Financier doubles bet on Bellatrix to $500M

By Dan Healing, Calgary Herald, Sept. 30, 2014

Bellatrix Exploration Ltd., headed by president and CEO Ray Smith, has had private joint venture funding topped up to a total of $500 million.

CALGARY — Oilpatch financier Richard Grafton has doubled up his bet on Calgary producer Bellatrix Exploration Ltd., pledging $250 million to take his total backing to $500 million.

In a news release Tuesday, the company said the new money is being granted based on the success of the first joint venture with equity fund Grafton Energy Co. I Ltd., which started with a $100-million commitment last year and grew it to $250 million last spring.

The new investment is being made through Canadian Non-Operated Resources Corp. or CNOR, an oil and gas company managed by Grafton Asset Management Inc. and led by Richard Grafton.

The company was launched in August after securing $675 million in funding from New York-based Riverstone Holdings LLC, an undisclosed United Arab Emirates state-owned investor and Grafton Asset Management Inc., according to a Financial Post article.

“Over the next 18 months we want to deploy the capital. Our target is to deploy between $150-million (and) $250-million on each of the deals,” Grafton was quoted as saying in August.

Neither Grafton nor Bellatrix CEO Ray Smith responded to requests for comment Tuesday.

Under terms of the latest agreement, CNOR will pay 50 per cent of the capital costs under development plans to be proposed by Bellatrix and approved by the two companies.

CNOR would earn a 33 per cent working interest before payout, automatically converting to a 10.67 per cent gross overriding royalty on Bellatrix’s pre-joint venture working interest after payout.

In its release, Bellatrix said the joint venture funding is available immediately but the funds will be spent primarily from 2016 through 2018.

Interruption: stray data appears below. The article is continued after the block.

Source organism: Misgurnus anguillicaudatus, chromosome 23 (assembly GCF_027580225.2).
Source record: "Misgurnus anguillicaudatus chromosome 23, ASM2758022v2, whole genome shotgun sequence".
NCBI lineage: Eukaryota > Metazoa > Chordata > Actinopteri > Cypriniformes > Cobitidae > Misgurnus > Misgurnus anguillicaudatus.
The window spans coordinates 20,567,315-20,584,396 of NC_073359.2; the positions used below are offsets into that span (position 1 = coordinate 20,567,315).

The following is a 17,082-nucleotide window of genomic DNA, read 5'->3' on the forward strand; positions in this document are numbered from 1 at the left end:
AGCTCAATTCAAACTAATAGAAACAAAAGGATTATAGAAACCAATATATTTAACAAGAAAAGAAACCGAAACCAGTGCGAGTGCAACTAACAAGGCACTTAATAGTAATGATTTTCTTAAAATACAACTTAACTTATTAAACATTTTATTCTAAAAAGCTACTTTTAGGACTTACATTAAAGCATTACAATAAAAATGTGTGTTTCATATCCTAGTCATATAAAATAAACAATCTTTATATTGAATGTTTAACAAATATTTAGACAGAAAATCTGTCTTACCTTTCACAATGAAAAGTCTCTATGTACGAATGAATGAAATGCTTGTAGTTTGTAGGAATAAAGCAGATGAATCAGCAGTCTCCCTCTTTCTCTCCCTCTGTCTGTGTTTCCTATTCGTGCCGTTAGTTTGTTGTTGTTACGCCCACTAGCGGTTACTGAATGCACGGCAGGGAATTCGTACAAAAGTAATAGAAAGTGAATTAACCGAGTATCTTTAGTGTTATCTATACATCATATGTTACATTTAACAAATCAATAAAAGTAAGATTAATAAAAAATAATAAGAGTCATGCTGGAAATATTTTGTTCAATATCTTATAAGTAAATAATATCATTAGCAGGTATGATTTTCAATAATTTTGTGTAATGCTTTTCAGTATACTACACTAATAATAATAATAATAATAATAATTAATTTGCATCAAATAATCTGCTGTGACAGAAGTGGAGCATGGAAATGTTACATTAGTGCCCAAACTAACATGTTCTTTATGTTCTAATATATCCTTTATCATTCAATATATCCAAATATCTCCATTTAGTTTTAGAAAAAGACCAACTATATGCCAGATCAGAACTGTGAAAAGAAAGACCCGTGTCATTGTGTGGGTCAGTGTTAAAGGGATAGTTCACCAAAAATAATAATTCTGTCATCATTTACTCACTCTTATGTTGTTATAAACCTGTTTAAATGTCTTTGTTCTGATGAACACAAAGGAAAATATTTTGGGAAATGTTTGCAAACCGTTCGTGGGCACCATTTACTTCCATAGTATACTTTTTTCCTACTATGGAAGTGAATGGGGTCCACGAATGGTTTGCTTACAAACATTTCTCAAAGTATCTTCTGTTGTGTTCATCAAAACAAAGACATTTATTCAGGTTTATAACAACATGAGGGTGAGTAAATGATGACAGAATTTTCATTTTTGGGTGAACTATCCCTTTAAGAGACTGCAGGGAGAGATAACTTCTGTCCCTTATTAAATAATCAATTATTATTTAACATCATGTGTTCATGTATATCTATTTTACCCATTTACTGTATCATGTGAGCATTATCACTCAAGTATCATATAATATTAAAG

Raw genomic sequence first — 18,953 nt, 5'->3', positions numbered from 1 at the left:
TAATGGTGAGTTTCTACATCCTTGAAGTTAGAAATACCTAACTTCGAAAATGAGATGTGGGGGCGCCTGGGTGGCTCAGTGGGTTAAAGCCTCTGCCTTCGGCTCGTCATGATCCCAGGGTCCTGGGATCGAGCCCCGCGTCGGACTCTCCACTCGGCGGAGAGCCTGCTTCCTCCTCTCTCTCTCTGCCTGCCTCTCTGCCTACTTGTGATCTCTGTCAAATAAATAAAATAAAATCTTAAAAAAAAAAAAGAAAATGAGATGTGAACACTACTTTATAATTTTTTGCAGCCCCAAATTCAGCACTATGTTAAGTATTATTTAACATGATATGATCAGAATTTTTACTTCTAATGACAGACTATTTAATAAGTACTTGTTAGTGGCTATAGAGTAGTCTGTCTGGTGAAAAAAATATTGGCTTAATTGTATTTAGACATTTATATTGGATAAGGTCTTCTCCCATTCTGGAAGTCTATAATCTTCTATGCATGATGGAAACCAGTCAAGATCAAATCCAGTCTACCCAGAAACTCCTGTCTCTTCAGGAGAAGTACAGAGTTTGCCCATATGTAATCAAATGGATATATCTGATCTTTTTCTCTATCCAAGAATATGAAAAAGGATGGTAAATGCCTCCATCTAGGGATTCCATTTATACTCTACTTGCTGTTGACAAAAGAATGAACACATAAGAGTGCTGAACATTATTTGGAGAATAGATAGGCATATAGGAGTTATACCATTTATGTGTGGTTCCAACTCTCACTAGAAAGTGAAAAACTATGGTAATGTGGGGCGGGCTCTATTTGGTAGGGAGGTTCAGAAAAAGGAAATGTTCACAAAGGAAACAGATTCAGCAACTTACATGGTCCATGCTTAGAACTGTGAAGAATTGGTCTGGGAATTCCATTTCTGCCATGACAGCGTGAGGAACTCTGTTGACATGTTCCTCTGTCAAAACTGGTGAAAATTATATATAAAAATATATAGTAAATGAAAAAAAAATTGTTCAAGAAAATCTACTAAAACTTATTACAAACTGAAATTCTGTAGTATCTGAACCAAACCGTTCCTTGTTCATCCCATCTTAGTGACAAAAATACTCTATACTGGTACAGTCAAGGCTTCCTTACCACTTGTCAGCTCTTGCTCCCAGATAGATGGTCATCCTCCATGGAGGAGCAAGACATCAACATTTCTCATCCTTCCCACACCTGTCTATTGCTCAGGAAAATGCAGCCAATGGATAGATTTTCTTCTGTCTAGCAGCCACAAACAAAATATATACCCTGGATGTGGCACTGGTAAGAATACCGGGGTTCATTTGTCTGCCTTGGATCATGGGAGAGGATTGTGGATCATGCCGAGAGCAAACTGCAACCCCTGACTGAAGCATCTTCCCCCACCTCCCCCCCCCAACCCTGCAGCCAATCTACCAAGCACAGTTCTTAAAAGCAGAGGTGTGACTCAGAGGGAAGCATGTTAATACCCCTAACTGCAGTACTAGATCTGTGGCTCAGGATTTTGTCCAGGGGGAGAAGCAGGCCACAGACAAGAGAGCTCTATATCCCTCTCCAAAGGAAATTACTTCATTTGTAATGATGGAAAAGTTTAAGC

The terms differ from the earlier deal, under which Grafton would provide 82 per cent of the capital needed to develop Notikewin/Falher and Cardium wells in the Willesden Green and Brazeau areas on Alberta.

In return, it earns a 54 per cent working interest until its investment plus eight per cent is returned, then drops to a 33 per cent interest.

Analyst Juan Jarrah of TD Securities said in a note to investors the headline numbers look different but the terms of the carry are similar.

He pointed out the difference in commitment (50 per cent versus 84 per cent) is designed to ensure that Bellatrix is able to process more of its own gas.

Bellatrix said earlier this year it has an inventory of about 1,250 drilling locations.

Analyst Jeremy McCrea of AltaCorp Capital said he is maintaining his outperform rating and 12-month target price of $13, noting its joint venture partnerships and well paybacks of under 12 months which are “some of the best paybacks in the industry.”

Bellatrix shares fell 28 cents or nearly four per cent to close at $6.88 on Tuesday. The stock’s 52-week high of $11.65 was set in May.

In mid-September, it reported outages at two third-party operated gas plants would result in an aggregate net production drop of 30,000 barrels of oil equivalent, roughly 1,000 boe per day for the month.

It said daily production is expected to average 40,500 boe/d in the third quarter. Current daily production was about 42,000 boe/d and Bellatrix said its 2014 exit rate would be unchanged at 48,000 boe/d.

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